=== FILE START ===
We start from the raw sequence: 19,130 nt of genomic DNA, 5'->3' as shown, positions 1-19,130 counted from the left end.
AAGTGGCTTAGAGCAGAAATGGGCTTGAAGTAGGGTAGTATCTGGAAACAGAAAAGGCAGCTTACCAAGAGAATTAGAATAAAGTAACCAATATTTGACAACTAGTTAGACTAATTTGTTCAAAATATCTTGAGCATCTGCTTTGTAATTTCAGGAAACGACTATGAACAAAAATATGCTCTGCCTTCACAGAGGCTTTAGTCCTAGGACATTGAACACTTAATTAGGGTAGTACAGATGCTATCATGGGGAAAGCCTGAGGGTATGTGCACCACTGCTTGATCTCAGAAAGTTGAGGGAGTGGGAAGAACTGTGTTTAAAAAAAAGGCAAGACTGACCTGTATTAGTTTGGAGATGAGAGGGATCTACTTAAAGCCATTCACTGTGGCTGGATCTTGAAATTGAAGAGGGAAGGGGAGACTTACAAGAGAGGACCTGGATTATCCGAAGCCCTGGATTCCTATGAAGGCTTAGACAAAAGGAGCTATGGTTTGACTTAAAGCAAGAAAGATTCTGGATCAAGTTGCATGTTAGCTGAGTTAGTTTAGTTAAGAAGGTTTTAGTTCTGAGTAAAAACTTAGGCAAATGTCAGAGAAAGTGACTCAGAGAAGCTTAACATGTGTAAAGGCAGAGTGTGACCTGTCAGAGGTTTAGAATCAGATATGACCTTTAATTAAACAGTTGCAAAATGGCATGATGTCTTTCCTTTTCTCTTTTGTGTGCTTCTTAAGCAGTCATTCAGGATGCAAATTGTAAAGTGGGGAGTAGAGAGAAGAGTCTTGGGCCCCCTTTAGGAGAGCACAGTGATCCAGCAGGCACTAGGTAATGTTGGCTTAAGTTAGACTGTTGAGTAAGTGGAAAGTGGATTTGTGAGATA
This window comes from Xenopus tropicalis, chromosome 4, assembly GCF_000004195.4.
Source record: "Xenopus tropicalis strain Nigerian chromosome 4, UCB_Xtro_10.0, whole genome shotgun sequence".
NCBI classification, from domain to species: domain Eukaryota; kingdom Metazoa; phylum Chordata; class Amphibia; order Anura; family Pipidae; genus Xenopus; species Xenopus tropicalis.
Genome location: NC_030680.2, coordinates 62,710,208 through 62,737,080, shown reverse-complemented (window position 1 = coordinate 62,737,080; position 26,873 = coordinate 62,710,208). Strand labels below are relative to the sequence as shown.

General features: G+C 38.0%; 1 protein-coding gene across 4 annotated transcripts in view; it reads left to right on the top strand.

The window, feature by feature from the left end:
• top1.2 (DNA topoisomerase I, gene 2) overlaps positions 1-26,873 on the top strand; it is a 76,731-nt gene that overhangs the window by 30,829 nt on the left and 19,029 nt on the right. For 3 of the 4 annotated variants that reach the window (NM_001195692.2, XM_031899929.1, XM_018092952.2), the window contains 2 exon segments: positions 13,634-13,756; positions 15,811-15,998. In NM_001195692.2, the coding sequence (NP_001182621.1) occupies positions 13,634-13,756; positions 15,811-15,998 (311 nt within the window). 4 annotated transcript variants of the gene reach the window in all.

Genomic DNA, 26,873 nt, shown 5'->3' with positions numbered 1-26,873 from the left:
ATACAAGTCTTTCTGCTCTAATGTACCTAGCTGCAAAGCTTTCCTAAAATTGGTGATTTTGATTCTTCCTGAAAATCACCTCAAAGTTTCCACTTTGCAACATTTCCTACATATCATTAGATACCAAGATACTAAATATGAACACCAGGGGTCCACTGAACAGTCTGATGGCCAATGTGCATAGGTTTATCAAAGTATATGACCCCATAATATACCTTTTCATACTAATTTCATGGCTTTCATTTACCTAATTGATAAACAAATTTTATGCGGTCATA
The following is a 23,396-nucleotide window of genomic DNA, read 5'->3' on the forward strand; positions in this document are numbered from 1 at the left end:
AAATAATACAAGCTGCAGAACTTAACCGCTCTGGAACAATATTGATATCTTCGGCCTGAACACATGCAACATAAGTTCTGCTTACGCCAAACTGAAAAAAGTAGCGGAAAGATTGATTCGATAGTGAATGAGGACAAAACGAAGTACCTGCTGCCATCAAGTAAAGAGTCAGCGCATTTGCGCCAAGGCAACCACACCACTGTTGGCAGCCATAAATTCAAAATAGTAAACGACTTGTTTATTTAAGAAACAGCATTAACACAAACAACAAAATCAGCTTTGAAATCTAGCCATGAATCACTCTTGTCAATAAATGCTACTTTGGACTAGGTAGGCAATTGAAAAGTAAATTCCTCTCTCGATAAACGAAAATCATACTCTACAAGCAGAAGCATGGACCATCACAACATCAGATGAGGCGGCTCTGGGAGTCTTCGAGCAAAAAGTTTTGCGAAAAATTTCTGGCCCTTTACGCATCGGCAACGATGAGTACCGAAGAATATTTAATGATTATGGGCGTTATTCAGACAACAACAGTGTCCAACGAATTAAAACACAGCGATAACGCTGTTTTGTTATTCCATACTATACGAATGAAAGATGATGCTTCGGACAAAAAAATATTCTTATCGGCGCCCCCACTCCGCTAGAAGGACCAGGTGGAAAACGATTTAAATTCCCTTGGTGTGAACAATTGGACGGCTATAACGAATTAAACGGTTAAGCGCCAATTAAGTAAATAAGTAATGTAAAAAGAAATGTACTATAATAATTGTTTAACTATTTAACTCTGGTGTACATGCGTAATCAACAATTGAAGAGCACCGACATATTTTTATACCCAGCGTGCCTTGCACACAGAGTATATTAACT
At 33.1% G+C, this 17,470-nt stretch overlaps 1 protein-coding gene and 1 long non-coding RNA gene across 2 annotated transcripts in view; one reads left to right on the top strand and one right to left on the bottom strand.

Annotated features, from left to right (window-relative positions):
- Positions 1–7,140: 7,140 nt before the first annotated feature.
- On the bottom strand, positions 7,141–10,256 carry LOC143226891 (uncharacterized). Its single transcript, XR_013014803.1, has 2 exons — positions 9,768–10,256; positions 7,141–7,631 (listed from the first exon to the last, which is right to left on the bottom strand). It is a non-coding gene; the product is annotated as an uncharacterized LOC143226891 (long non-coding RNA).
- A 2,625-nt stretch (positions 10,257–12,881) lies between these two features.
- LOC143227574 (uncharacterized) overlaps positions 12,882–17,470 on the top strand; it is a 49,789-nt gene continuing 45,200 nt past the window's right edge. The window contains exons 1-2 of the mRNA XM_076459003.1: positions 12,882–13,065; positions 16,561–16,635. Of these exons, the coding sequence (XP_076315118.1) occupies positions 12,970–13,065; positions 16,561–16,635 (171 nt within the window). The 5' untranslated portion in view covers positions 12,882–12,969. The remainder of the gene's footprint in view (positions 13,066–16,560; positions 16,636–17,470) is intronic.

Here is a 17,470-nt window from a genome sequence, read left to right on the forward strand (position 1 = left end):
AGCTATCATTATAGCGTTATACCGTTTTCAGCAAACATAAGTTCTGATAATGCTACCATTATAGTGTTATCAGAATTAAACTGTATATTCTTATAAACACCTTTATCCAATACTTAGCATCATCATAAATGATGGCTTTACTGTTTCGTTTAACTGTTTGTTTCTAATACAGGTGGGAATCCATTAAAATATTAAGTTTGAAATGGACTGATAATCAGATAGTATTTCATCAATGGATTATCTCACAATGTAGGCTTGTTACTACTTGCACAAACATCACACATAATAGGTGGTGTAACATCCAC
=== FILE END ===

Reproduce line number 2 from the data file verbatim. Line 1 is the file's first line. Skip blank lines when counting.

AAGTGGCTTAGAGCAGAAATGGGCTTGAAGTAGGGTAGTATCTGGAAACAGAAAAGGCAGCTTACCAAGAGAATTAGAATAAAGTAACCAATATTTGACAACTAGTTAGACTAATTTGTTCAAAATATCTTGAGCATCTGCTTTGTAATTTCAGGAAACGACTATGAACAAAAATATGCTCTGCCTTCACAGAGGCTTTAGTCCTAGGACATTGAACACTTAATTAGGGTAGTACAGATGCTATCATGGGGAAAGCCTGAGGGTATGTGCACCACTGCTTGATCTCAGAAAGTTGAGGGAGTGGGAAGAACTGTGTTTAAAAAAAAGGCAAGACTGACCTGTATTAGTTTGGAGATGAGAGGGATCTACTTAAAGCCATTCACTGTGGCTGGATCTTGAAATTGAAGAGGGAAGGGGAGACTTACAAGAGAGGACCTGGATTATCCGAAGCCCTGGATTCCTATGAAGGCTTAGACAAAAGGAGCTATGGTTTGACTTAAAGCAAGAAAGATTCTGGATCAAGTTGCATGTTAGCTGAGTTAGTTTAGTTAAGAAGGTTTTAGTTCTGAGTAAAAACTTAGGCAAATGTCAGAGAAAGTGACTCAGAGAAGCTTAACATGTGTAAAGGCAGAGTGTGACCTGTCAGAGGTTTAGAATCAGATATGACCTTTAATTAAACAGTTGCAAAATGGCATGATGTCTTTCCTTTTCTCTTTTGTGTGCTTCTTAAGCAGTCATTCAGGATGCAAATTGTAAAGTGGGGAGTAGAGAGAAGAGTCTTGGGCCCCCTTTAGGAGAGCACAGTGATCCAGCAGGCACTAGGTAATGTTGGCTTAAGTTAGACTGTTGAGTAAGTGGAAAGTGGATTTGTGAGATA